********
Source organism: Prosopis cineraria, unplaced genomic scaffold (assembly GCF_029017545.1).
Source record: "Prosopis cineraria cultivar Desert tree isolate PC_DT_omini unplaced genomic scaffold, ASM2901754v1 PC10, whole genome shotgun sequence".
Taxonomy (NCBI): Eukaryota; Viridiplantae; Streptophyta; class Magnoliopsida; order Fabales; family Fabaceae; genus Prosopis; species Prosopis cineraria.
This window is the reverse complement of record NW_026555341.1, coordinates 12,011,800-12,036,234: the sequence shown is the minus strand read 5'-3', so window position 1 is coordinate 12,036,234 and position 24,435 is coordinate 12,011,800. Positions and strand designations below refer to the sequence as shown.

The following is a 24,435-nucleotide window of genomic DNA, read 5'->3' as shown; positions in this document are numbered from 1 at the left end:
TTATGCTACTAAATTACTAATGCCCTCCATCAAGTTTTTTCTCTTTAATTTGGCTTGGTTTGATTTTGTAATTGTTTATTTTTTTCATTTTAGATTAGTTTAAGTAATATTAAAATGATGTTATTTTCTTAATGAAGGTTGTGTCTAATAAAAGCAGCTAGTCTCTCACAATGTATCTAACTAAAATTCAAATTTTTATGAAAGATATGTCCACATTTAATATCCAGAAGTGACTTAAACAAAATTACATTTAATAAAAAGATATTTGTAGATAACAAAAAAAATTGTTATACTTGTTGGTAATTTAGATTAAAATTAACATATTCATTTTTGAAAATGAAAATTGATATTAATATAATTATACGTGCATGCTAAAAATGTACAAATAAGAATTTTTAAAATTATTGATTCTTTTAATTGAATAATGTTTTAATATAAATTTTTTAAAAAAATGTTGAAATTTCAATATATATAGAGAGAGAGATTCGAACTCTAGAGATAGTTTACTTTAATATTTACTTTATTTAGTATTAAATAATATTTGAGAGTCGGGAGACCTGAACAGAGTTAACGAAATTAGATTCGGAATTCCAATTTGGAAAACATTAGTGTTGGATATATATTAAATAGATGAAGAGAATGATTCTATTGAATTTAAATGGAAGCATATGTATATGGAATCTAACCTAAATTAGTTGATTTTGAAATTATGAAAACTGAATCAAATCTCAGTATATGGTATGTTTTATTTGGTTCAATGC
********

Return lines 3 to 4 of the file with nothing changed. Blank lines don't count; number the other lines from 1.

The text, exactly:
Taxonomy (NCBI): Eukaryota; Viridiplantae; Streptophyta; class Magnoliopsida; order Fabales; family Fabaceae; genus Prosopis; species Prosopis cineraria.
This window is the reverse complement of record NW_026555341.1, coordinates 12,011,800-12,036,234: the sequence shown is the minus strand read 5'-3', so window position 1 is coordinate 12,036,234 and position 24,435 is coordinate 12,011,800. Positions and strand designations below refer to the sequence as shown.